Depopulation places an enormous burden on a nation’s workforce, as fewer workers are available to support an increasing number of seniors. As the senior population increases, healthcare expenditures will continue to skyrocket.
The need to fund the increasing cost of healthcare and social services will result in tax increases that diminish household incomes. According to economist Richard Easterlin, aspirations and expected income influence fertility decisions. If aspirations remain high but expected income declines, fertility can be expected to fall further.
To address declining birth rates, many nations have adopted pro-natalist policies: monetary compensation for childbearing, extended paid maternity and paternity leaves, flexible work hours, and significant workflow adaptations such as work-from-home arrangements and on-site childcare. While America’s recently revised Child Tax Credit provides subsidies to families for the expressed goal of reducing poverty, these subsidies might provide security to parents desiring to have two or more children. Needy families paying federal income taxes receive $3,600 per child younger than 6, and $3,000 per child aged 7 to 17. Families will receive a discount in federal income taxes for each child they have.
Pro-natalist strategies abound around the globe, but have yet to significantly combat the declining birth rate. A more practical strategy might be to promote reproduction on an individual level, emphasizing fertility benefits through private-sector employers rather than public policy.
Both the quantity and the genetic quality of a woman’s eggs decline significantly with age, leading to a marked reduction in reproductive success as women approach their mid-30s. Women planning to freeze eggs for future reproduction are wise to do so when their eggs are both plentiful and genetically normal.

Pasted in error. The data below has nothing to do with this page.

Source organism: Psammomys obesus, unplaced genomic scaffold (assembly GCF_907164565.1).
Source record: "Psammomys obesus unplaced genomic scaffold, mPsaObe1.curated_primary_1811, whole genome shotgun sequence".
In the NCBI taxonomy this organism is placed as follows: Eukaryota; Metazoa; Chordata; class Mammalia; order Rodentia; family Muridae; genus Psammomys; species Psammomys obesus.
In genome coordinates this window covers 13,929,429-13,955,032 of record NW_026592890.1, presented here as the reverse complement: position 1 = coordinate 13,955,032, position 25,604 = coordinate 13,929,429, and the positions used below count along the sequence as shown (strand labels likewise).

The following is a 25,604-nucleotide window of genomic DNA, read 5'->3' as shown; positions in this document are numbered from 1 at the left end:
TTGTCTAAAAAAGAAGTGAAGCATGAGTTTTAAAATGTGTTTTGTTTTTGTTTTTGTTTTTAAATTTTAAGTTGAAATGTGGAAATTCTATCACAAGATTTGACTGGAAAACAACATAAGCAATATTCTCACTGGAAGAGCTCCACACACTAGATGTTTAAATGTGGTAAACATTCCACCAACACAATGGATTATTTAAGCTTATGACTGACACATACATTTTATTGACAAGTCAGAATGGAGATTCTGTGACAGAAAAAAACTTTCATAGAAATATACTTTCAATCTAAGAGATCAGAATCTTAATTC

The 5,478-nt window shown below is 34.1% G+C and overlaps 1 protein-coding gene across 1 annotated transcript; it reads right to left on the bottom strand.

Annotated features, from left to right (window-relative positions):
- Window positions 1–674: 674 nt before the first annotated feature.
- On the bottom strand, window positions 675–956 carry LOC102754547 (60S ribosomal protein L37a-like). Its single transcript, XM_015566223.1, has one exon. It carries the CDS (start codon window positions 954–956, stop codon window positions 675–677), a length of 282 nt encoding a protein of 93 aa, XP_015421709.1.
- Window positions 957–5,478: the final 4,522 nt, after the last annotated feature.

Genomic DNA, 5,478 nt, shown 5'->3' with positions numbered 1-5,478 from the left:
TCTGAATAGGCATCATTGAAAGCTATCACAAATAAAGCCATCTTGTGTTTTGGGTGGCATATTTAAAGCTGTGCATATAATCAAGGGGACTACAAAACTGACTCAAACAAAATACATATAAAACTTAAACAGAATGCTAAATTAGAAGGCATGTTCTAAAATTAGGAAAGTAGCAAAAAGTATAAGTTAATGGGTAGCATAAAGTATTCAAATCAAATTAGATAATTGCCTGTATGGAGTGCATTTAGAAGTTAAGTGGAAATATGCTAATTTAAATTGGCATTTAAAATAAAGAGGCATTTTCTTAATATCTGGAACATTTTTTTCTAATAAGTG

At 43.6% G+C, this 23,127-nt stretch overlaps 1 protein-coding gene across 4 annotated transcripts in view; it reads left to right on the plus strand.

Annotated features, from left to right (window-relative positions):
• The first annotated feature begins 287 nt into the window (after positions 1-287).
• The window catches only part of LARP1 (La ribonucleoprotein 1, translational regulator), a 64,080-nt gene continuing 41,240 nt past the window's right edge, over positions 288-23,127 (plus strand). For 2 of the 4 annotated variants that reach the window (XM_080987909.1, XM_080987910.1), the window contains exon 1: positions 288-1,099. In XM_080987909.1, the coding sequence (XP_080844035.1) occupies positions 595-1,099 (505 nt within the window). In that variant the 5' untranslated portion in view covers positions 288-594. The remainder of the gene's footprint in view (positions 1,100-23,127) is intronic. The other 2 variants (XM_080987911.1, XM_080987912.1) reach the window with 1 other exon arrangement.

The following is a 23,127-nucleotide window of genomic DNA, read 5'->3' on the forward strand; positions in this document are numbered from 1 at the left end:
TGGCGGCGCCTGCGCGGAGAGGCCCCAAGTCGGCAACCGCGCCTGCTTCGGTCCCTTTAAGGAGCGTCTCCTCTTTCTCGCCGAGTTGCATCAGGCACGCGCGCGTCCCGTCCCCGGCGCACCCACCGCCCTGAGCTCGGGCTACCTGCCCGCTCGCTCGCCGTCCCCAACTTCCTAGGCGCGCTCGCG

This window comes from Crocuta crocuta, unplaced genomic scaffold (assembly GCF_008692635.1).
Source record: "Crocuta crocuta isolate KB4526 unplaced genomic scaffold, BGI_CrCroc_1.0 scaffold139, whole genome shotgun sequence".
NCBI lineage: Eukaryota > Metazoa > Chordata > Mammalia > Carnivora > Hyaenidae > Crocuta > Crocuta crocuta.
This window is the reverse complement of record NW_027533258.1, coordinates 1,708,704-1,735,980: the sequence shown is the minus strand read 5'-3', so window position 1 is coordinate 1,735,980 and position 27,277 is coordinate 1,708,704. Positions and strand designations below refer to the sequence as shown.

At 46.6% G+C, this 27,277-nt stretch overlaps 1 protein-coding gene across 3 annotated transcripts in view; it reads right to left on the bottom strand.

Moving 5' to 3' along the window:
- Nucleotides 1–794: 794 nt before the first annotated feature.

Technological improvements in egg freezing have resulted in vastly improved pregnancy rates over the past 15 years. While some women freeze eggs prior to chemotherapy, ovarian surgery or for other medical indications, others freeze to delay childbearing for social or economic reasons. Egg freezing offers autonomy to women who wish to remain actively invested in their careers, yet maintain the ability to have children when prepared to do so.
The term “elective” egg freezing, often used to refer to non-medical egg freezing, is both insensitive and invalid. It presumes incorrectly that every woman has the necessary social and financial resources to start a family during her most fertile years. Egg freezing is a necessity for many women, as it might be their only reasonable option to have biological children.
Traditionally, any procedure deemed “elective” has been inaccessible through employer-sponsored health plans in the United States. Already, however, fertility benefits are expanding beyond traditional boundaries. Companies like Facebook, Google, Apple, Salesforce, Cisco and Goldman Sachs offer fertility preservation options to keep female employees fully engaged, thereby safeguarding productivity.
Egg freezing might be a reliable pathway to national—and global—change. Declining birth rates place an unsustainable burden on a diminishing workforce. Women are affected disproportionately as increased professional demands often interfere with their family-building plans.
Effective pro-natalist policies are essential to allow women to optimize their career and motherhood plans. These pro-natalist policies continue to evolve with the potential to reduce the global momentum of declining births. In the meantime, the reality is that egg freezing is for many women not only an option but a necessity.